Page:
My New Student Doesn't Speak English - Part 2: Instruction

You're "newcomer" has joined your classroom community, you've made him/her feel welcome, now what?...

How do you instruct your non-English speaking student so that he/she understands AND can actively participate? How can opportunities be provided for your newcomer to engage in the lessons?

Here are some tips to help facilitate the learning of your newcomers.

1.  Visuals, Visuals, Visuals

A picture is worth a thousand words! Boy, this couldn't be more true for a non-English speaker. Visuals are the main form of communication at this stage, and with Google Images at our fingertips, finding just the right visual is easier than ever before. But not just visuals, meaningful visuals. When creating your lessons, think about where you can add visuals to support understanding. 

Also incorporate visual vocabulary resources that support students during independent work. Word walls with visuals are excellent tools for your newcomers. Word walls that support each content area, even better! Incorporate a "Seasonal Word Wall" as well to provide basic vocabulary exposure for your beginning language learners.

Here's a vocabulary mini-office that supports students at their desks during independent work. Teach bigger kids? Put the mini office pages in a folder instead;)

A second grader using his mini-office during independent writing time.

2.  Background Knowledge

It's important to build background knowledge prior to each lesson. If your student does not have background knowledge on the topic, it should be provided to him/her as a pre-lesson activity. For example, if the lesson is about the geography of ancient China, create a web or T-Chart with what students already know about the geography of ancient China, or just geography (land). How does that compare with the geography in your newcomer's country?

Front loading essential vocabulary is also very important (remember to support with visuals). Choose a few important words to pre-teach that will support your newcomer's understanding of the lesson.

3.  Giving Directions

Directions should be simplified, repeated, and posted visually. Don't ask your newcomer if he/she understands.  They will probably nod their head yes, but in actuality will have little to no idea of what's being asked of them.

If you ask your students to get out their "blue reading notebook," hold up an example of what you are asking for so that your newcomer can see what you want.

Speak clearly facing towards your students. If your back or side is facing them, your newcomer will have additional difficulty in understanding.

The "buddy" you've assigned to your newcomer can also assist in helping to get the student started with the assigned activity. This is quick and shouldn't impede from the "buddy" getting started him/herself.

4.  Differentiated Materials

Your newcomer will not be able to read the grade level materials provided to the class, so differentiated materials and resources will need to be used. But where do you find them?  That's the million dollar question. :)  Here are a few suggestions.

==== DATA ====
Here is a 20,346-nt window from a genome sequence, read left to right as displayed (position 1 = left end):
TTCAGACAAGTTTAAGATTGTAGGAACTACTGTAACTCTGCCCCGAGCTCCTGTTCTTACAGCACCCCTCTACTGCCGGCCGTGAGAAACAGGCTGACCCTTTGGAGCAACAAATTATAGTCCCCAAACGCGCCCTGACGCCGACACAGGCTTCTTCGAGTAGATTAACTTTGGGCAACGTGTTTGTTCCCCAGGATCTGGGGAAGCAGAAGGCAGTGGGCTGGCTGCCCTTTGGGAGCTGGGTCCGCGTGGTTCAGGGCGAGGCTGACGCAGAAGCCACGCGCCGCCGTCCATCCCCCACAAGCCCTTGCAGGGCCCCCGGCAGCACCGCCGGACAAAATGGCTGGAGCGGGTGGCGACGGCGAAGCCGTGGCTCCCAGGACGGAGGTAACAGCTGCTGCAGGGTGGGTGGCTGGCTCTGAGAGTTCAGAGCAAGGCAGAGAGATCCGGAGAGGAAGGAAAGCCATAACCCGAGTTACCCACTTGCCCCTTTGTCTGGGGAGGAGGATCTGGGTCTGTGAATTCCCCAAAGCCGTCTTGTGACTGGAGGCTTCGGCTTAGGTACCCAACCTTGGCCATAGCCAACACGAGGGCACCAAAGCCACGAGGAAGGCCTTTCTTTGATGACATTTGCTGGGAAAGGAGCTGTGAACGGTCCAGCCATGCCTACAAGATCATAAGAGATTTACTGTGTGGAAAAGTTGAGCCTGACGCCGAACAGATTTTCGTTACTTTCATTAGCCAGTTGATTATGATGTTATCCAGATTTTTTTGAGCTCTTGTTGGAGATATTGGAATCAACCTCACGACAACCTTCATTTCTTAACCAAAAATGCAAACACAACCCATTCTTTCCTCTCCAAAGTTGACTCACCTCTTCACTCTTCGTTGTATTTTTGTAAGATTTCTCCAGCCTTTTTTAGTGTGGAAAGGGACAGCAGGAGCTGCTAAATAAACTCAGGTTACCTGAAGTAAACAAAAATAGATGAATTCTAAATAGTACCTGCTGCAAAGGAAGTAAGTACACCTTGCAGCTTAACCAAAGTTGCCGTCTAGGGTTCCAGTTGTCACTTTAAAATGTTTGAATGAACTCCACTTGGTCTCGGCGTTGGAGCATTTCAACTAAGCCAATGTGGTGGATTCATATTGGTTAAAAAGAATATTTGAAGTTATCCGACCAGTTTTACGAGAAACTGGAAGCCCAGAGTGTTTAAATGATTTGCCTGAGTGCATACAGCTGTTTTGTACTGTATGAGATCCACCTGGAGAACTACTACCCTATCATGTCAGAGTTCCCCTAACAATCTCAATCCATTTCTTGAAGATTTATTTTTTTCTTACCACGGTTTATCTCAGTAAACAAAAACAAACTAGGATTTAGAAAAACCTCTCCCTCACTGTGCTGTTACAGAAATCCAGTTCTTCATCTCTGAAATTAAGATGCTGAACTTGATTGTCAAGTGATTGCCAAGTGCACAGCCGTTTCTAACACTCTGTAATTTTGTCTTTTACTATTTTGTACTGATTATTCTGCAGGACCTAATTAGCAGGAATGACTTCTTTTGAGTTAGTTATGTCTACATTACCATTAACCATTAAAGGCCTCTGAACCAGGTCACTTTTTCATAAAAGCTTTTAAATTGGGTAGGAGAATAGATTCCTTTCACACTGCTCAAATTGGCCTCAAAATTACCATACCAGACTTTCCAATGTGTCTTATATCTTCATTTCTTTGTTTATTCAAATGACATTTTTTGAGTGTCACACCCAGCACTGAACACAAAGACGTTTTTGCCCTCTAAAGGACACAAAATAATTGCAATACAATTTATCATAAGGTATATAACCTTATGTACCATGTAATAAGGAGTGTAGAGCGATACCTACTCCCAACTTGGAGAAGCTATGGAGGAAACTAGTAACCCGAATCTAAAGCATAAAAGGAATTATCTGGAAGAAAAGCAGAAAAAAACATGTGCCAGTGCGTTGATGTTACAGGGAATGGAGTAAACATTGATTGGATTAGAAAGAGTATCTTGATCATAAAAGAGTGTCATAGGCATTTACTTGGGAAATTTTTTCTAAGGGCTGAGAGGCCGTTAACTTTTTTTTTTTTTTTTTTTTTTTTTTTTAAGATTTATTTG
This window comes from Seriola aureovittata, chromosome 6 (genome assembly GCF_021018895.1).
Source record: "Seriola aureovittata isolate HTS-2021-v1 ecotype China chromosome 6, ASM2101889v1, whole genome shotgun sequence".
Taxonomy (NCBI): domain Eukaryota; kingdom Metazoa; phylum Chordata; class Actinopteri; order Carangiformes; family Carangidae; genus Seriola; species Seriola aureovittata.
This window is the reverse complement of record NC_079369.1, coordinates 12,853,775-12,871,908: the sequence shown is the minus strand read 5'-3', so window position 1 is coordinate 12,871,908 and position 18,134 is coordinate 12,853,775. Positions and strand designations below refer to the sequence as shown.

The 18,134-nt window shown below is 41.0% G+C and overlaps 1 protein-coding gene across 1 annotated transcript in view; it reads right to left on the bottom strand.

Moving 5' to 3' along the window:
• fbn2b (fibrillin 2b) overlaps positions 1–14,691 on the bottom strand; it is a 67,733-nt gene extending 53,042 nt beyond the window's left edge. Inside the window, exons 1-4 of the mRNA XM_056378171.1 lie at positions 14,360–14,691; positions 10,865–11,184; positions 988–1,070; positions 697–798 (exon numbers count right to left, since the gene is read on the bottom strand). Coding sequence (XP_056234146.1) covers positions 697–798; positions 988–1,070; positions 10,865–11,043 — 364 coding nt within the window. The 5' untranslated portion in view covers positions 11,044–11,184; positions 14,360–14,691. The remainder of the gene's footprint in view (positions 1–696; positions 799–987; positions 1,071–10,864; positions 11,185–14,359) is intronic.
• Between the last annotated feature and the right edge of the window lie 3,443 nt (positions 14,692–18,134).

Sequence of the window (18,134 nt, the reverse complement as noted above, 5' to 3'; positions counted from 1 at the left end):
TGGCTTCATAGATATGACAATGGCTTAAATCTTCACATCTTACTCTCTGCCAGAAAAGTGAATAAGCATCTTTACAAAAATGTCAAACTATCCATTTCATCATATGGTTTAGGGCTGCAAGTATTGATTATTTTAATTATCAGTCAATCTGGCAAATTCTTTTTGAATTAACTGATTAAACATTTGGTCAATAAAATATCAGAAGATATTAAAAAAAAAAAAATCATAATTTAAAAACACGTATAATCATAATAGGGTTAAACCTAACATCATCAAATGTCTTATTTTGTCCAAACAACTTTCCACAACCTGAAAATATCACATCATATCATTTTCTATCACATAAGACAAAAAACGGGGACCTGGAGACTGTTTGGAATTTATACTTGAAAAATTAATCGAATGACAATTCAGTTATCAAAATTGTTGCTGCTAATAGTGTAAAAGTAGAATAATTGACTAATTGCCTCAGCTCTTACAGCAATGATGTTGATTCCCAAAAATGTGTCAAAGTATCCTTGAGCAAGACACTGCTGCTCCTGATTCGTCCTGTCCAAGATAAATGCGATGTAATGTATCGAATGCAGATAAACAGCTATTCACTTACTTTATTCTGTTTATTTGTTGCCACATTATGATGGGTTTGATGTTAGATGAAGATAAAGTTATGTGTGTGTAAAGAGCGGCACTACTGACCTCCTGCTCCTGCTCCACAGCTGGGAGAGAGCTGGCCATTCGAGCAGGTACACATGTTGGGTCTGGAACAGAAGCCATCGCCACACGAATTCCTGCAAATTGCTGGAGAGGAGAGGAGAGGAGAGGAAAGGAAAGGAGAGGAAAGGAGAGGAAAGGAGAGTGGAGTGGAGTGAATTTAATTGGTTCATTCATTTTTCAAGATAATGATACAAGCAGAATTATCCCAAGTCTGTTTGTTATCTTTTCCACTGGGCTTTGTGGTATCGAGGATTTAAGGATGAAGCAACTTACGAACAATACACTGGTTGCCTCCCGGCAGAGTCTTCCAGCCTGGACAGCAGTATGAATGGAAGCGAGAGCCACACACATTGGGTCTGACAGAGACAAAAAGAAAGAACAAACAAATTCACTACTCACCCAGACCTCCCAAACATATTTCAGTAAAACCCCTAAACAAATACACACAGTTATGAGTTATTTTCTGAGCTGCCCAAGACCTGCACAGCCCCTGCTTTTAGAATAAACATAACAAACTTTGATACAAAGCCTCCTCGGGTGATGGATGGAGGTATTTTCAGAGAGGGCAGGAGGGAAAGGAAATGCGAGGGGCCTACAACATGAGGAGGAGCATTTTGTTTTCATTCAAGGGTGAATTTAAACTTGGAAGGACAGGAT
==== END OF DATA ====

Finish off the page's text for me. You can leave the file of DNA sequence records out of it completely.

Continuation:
Check with the lower grade levels. They have resources that can often be used with newcomers.

Check your school's book room. (Hopefully you have a book room!) If your class is learning about Famous Americans, for example, there may be some low level biographies there that can supplement your classroom materials. Whatever the topic, the book room lower level books are a great resource.

English Explorers books by Benchmark Education are one of my favorite resources.  Luckily, in most of the schools I have worked, they have either already had many of these content rich books, or were able to order them. One year I worked at a school that lacked resources, so I wrote a grant and was awarded enough money to purchase several sets.  I love these books because they are content specific to the science and social studies standards, and are effectively supported with visuals. AND, they are leveled according to your English language learners proficiency levels!   Gotta love that!

5.  Hands-On Activities

Students learn best by doing, AND by having opportunities to talk about and reflect on their learning. Hands-on activities, small co-operative learning groups, and science experiments are just a few of the effective ways to best support your newcomers in their learning. Not only is the content more comprehensible when presented, but it also encourages student output.

Salad Science!
Students learn about PLANTS and the process of
growing their own food, from seed to table. Here students
are watering their freshly planted lettuce seeds.


Salad Party!  The entire 3rd grade enjoyed eating their freshly harvested lettuce and creating a colorful salad!
With the use of visuals, scaffolding, and opportunities to interact with the content, your newcomers will be able to successfully access the curriculum alongside their native English speaking peers. Give your newcomers opportunities to be successful, to use the language with support, and to communicate without stress and watch their language skills, content knowledge, and confidence grow!

This post is a continuation of "Part 1: Environment," found here.

Part 3: Assessments

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